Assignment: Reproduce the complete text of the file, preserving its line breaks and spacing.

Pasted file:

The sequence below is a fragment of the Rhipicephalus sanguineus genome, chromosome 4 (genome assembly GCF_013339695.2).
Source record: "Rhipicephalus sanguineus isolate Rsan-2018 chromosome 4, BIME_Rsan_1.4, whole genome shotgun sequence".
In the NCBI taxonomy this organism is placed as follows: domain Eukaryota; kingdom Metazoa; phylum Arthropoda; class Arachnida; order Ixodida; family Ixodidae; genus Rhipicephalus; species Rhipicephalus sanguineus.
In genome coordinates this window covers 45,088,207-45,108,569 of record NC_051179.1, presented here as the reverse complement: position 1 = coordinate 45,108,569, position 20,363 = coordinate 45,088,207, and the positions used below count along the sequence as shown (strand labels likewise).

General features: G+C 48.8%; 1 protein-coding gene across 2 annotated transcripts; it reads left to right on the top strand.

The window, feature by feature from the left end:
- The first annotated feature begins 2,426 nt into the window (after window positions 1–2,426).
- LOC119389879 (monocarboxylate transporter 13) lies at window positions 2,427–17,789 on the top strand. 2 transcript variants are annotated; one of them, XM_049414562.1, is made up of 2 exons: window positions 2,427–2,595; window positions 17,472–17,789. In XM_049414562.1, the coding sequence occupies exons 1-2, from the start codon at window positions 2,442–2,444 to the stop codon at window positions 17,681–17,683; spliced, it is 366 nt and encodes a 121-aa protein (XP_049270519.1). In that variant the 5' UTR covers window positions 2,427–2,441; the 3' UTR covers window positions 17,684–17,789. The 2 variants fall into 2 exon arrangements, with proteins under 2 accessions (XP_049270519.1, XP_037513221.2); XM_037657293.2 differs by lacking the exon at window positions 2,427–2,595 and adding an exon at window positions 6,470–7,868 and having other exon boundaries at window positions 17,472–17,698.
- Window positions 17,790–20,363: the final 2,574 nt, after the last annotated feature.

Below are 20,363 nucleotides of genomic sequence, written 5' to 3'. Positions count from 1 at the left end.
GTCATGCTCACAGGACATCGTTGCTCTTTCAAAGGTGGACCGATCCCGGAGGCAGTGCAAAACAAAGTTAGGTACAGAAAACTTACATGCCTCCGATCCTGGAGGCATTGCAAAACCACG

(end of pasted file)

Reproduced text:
The sequence below is a fragment of the Rhipicephalus sanguineus genome, chromosome 4 (genome assembly GCF_013339695.2).
Source record: "Rhipicephalus sanguineus isolate Rsan-2018 chromosome 4, BIME_Rsan_1.4, whole genome shotgun sequence".
In the NCBI taxonomy this organism is placed as follows: domain Eukaryota; kingdom Metazoa; phylum Arthropoda; class Arachnida; order Ixodida; family Ixodidae; genus Rhipicephalus; species Rhipicephalus sanguineus.
In genome coordinates this window covers 45,088,207-45,108,569 of record NC_051179.1, presented here as the reverse complement: position 1 = coordinate 45,108,569, position 20,363 = coordinate 45,088,207, and the positions used below count along the sequence as shown (strand labels likewise).

General features: G+C 48.8%; 1 protein-coding gene across 2 annotated transcripts; it reads left to right on the top strand.

The window, feature by feature from the left end:
- The first annotated feature begins 2,426 nt into the window (after window positions 1–2,426).
- LOC119389879 (monocarboxylate transporter 13) lies at window positions 2,427–17,789 on the top strand. 2 transcript variants are annotated; one of them, XM_049414562.1, is made up of 2 exons: window positions 2,427–2,595; window positions 17,472–17,789. In XM_049414562.1, the coding sequence occupies exons 1-2, from the start codon at window positions 2,442–2,444 to the stop codon at window positions 17,681–17,683; spliced, it is 366 nt and encodes a 121-aa protein (XP_049270519.1). In that variant the 5' UTR covers window positions 2,427–2,441; the 3' UTR covers window positions 17,684–17,789. The 2 variants fall into 2 exon arrangements, with proteins under 2 accessions (XP_049270519.1, XP_037513221.2); XM_037657293.2 differs by lacking the exon at window positions 2,427–2,595 and adding an exon at window positions 6,470–7,868 and having other exon boundaries at window positions 17,472–17,698.
- Window positions 17,790–20,363: the final 2,574 nt, after the last annotated feature.

Below are 20,363 nucleotides of genomic sequence, written 5' to 3'. Positions count from 1 at the left end.
GTCATGCTCACAGGACATCGTTGCTCTTTCAAAGGTGGACCGATCCCGGAGGCAGTGCAAAACAAAGTTAGGTACAGAAAACTTACATGCCTCCGATCCTGGAGGCATTGCAAAACCACG